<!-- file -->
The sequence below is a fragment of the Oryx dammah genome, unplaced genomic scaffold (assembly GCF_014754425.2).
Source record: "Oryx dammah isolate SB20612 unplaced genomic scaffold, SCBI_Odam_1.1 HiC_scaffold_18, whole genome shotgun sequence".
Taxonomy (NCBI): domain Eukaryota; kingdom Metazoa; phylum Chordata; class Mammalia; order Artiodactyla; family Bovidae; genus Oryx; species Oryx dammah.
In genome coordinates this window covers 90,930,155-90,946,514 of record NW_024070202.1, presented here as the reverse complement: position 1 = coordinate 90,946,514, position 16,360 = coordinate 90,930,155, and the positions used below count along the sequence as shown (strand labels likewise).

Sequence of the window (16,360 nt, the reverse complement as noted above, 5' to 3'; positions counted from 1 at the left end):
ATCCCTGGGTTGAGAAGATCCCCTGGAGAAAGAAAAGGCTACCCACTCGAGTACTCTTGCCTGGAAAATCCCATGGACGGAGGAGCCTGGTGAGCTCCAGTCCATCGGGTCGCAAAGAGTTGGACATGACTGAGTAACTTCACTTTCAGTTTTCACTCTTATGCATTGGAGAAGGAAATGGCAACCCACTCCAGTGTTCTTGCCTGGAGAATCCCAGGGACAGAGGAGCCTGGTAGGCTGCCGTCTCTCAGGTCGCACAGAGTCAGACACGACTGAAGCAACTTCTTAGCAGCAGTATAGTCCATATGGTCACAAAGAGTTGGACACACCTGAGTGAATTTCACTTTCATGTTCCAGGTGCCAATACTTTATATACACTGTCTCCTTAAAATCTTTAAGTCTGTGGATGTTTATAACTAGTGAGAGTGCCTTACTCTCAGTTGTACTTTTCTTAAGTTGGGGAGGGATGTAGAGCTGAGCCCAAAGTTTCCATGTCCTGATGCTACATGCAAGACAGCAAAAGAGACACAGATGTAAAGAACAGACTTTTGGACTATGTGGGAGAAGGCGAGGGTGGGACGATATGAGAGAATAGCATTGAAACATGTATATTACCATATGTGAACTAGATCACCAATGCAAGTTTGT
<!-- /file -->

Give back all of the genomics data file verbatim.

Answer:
The sequence below is a fragment of the Oryx dammah genome, unplaced genomic scaffold (assembly GCF_014754425.2).
Source record: "Oryx dammah isolate SB20612 unplaced genomic scaffold, SCBI_Odam_1.1 HiC_scaffold_18, whole genome shotgun sequence".
Taxonomy (NCBI): domain Eukaryota; kingdom Metazoa; phylum Chordata; class Mammalia; order Artiodactyla; family Bovidae; genus Oryx; species Oryx dammah.
In genome coordinates this window covers 90,930,155-90,946,514 of record NW_024070202.1, presented here as the reverse complement: position 1 = coordinate 90,946,514, position 16,360 = coordinate 90,930,155, and the positions used below count along the sequence as shown (strand labels likewise).

Sequence of the window (16,360 nt, the reverse complement as noted above, 5' to 3'; positions counted from 1 at the left end):
ATCCCTGGGTTGAGAAGATCCCCTGGAGAAAGAAAAGGCTACCCACTCGAGTACTCTTGCCTGGAAAATCCCATGGACGGAGGAGCCTGGTGAGCTCCAGTCCATCGGGTCGCAAAGAGTTGGACATGACTGAGTAACTTCACTTTCAGTTTTCACTCTTATGCATTGGAGAAGGAAATGGCAACCCACTCCAGTGTTCTTGCCTGGAGAATCCCAGGGACAGAGGAGCCTGGTAGGCTGCCGTCTCTCAGGTCGCACAGAGTCAGACACGACTGAAGCAACTTCTTAGCAGCAGTATAGTCCATATGGTCACAAAGAGTTGGACACACCTGAGTGAATTTCACTTTCATGTTCCAGGTGCCAATACTTTATATACACTGTCTCCTTAAAATCTTTAAGTCTGTGGATGTTTATAACTAGTGAGAGTGCCTTACTCTCAGTTGTACTTTTCTTAAGTTGGGGAGGGATGTAGAGCTGAGCCCAAAGTTTCCATGTCCTGATGCTACATGCAAGACAGCAAAAGAGACACAGATGTAAAGAACAGACTTTTGGACTATGTGGGAGAAGGCGAGGGTGGGACGATATGAGAGAATAGCATTGAAACATGTATATTACCATATGTGAACTAGATCACCAATGCAAGTTTGT